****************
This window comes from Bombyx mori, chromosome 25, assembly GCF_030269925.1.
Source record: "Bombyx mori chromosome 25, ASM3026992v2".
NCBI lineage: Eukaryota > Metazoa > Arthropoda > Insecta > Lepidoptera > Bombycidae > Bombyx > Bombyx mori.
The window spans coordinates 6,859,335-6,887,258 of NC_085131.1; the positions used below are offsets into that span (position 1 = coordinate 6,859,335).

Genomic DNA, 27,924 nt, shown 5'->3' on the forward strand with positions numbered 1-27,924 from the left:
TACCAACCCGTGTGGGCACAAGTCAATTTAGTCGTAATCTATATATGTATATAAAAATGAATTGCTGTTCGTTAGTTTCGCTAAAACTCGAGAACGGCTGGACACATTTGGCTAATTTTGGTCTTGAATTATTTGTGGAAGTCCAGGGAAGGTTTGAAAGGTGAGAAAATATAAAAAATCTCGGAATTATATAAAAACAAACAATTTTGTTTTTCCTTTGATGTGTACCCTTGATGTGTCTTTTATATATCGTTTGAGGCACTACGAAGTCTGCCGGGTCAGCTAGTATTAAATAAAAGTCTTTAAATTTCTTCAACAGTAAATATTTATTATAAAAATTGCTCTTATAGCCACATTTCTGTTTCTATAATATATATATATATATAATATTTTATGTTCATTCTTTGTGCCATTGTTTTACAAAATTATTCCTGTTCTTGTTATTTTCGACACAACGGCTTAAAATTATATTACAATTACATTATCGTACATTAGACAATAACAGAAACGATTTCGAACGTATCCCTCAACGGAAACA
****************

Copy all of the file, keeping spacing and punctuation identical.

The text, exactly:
This window comes from Bombyx mori, chromosome 25, assembly GCF_030269925.1.
Source record: "Bombyx mori chromosome 25, ASM3026992v2".
NCBI lineage: Eukaryota > Metazoa > Arthropoda > Insecta > Lepidoptera > Bombycidae > Bombyx > Bombyx mori.
The window spans coordinates 6,859,335-6,887,258 of NC_085131.1; the positions used below are offsets into that span (position 1 = coordinate 6,859,335).

Genomic DNA, 27,924 nt, shown 5'->3' on the forward strand with positions numbered 1-27,924 from the left:
TACCAACCCGTGTGGGCACAAGTCAATTTAGTCGTAATCTATATATGTATATAAAAATGAATTGCTGTTCGTTAGTTTCGCTAAAACTCGAGAACGGCTGGACACATTTGGCTAATTTTGGTCTTGAATTATTTGTGGAAGTCCAGGGAAGGTTTGAAAGGTGAGAAAATATAAAAAATCTCGGAATTATATAAAAACAAACAATTTTGTTTTTCCTTTGATGTGTACCCTTGATGTGTCTTTTATATATCGTTTGAGGCACTACGAAGTCTGCCGGGTCAGCTAGTATTAAATAAAAGTCTTTAAATTTCTTCAACAGTAAATATTTATTATAAAAATTGCTCTTATAGCCACATTTCTGTTTCTATAATATATATATATATATAATATTTTATGTTCATTCTTTGTGCCATTGTTTTACAAAATTATTCCTGTTCTTGTTATTTTCGACACAACGGCTTAAAATTATATTACAATTACATTATCGTACATTAGACAATAACAGAAACGATTTCGAACGTATCCCTCAACGGAAACA